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Lois Hayna: Coping Without a Miracle

April 2nd, 2014  |  Published in Blog

Lois Hayna: Coping Without a Miracle

by Joseph Hutchison (check out his blog, The Perpetual Bird)

Not long after I put up the just previous post about Lois Hayna’s Lifetime Achievement Award, an email arrived from David Giannini with this gently prodding subject line, “One Poem Proving Her Talent,” and this Lois Hayna poem in the body of the message:


Our last glimpse was all green—
the trees, the gray-green slats of the gate,
lively with foliage billowing through.
My last glance back, I saw
the green-gold flash of the serpent
slithering down into dewy grass.

I wouldn’t go back through that gate
if He suddenly forgave. Already
the shifts of scene and possibility
excite me, the day ahead
dazzles like treasure. If He’s checking on
our exile, if He’s starting to see for Himself
the joys of the possible but unpredictable,
He has to be green with envy.

Yep, I thought, I should have included some of Lois’s poems in my post. Rather than go back and update, it though, let me add a few to David’s excellent choice (from her book Keeping Still) drawn from three other of Lois’s books.


I drink to your good fortune
(for I wish you well) though never quite
to the letter of your choosing.

I wish you health, yet with the knife
of known precarious limits. May you not want,
but never lose the memory
of want. May you attain
whatever you name happiness except
for one desire which always slips your grasp

as you eluded mine.

(from A Book of Charms*)



This is a view of American history: a slow
continent unrolling at the pace of tired oxen.
You watch from the back flap
of a covered wagon headed west.
Your green and carefree years fall
one more day beyond recovery
with every sundown.

The western trek never moves west for you.
Not for you the hurrah of mountains on the sky,
only the prairie, folding and folding itself
into nostalgia.

Lashed to the wagon, your grandmother’s
carved bureau, your delicate china, destined like you
for a sod shanty wherever the oxen give out.
You’ll scrape dry alkaline soil to sow
flower seeds from rainy eastern gardens;
full your daughter into starched pinafores
against the west’s odds.
She’ll ride bareback anyway.

You are forever caught in a split
vision. The others go west
facing west, or are born west, giving themselves
utterly. You alone never quite arrive,
riding west as you did, facing east.

(from Never Trust a Crow)



Rain speaks in tongues
over my sodden roof, strums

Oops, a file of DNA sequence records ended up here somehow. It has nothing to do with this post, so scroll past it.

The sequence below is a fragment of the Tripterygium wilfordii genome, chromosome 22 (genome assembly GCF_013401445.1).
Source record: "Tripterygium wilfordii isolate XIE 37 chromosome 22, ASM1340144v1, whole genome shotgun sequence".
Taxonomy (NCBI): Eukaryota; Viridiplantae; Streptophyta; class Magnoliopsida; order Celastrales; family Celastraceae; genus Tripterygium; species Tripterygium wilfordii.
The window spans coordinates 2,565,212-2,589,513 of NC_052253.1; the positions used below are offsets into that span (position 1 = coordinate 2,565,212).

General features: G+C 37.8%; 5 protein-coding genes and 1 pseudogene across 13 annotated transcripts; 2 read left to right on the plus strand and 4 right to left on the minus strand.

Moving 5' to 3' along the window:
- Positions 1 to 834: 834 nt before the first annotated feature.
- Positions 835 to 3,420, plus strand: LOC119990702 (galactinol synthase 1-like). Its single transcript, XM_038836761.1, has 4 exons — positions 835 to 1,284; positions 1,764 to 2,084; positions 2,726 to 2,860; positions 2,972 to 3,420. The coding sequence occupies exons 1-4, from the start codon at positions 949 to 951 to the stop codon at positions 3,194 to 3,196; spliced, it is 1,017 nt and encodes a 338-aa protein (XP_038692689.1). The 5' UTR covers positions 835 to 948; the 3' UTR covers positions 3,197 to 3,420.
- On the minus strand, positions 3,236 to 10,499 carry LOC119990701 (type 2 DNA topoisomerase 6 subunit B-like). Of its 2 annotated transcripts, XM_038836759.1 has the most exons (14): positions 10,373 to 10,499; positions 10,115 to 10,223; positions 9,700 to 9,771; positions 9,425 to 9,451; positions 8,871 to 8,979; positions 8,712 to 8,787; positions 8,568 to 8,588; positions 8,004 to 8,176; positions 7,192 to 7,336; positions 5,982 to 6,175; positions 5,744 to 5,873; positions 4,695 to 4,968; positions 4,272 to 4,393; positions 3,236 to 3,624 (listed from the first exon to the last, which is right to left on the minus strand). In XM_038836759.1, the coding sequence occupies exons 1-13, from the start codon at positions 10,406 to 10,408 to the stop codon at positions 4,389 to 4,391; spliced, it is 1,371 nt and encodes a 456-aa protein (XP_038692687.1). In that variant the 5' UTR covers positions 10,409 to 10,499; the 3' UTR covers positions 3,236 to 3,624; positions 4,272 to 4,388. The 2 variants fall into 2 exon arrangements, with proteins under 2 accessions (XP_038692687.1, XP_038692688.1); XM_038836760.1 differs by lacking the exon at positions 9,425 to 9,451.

enigmatic music in downspouts and across
the puddling lawn. I hear it
lose patience with innocent
anemones. I will find them
face-down tomorrow, humbled in mud.
Rain’s fingers
insinuate deep, deep,
searching for frostline.
Three feet? Four?

That it mercifully halt
short of six. That it not
surround you who hated wet,
who can no longer
answer the rain nor escape it
though you understand
finally now
rain’s meaning.

(from Northern Gothic)



All seas are one sea
interrupted by islands
of continents and
archipelagos. All water
the same water, always flowing, always
forming and reforming, streaming
into clouds, falling back. Water
from the Ganges locked
in Antarctic glaciers,
mist from rainforests sifting
sparse over the Gobi, Nile water
into the Styx, Erie
to Tuonela. We live on a planet
of water, ourselves
ferryhing lent fluids across uplifted
and for-centuries-dry landmasses
toward a small plot wetted
with old water.

(from View from Behind the Mirror: New and Selected Poems)


Lois Beebe Hayna, circa 1975

Lois Beebe Hayna, circa 1975


“Star light, star bright…” We used to chant that rhyme
while in the west the colors died slow deaths
pierced by the crystal-pure first star, a sign
that luck was possible. We held our breaths
and wished in secret. Everybody knew
that magic withered with the spoken word.
We wildly wished our wishes would come true,
though mine, at least, were childishly absurd.
None did, to our unseen good fortune. That’s
how the star brough luck, shielding us well
against ourselves. Life seemed so huge we thought
we couldn’t cope without a miracle.
I still smile up at the first evening star.
I wish for nothing in particular.

(from View from Behind the Mirror: New and Selected Poems)

A Book of Charms is half poems by Lois, half poems by the late Angela Peckenpaugh. Ms. Peckenpaugh, as editor of The Sackbut Review, had invited submissions of riddles and charms and ended up publishing three of Lois’s poems in that issue. Tom Koontz, the editor of The Barnwood Press, also had a poem in the issue, and from that nexus A Book of Charms was born. When, in my just previous post, I wrote that the first poems I read of Lois’s were “magical,” this subject matter—charms, maledictions, omens, incantations, spells—is partly what I had in mind. When she first began coming into our poetry workshop she was writing from an ancient layer of consciousness. As Tom Koontz puts it in his introduction to the book, “By creating image that join conscious and unconscious apperception and by creating harmonious patterns of sound, they love to put the mechanistic rational mind at ease and reveal a holistic sense of order and of protected space without which our mental energies become disconnected and dissipated.” It’s that holistic sense of order that underpins Lois Hayna’s poetry.

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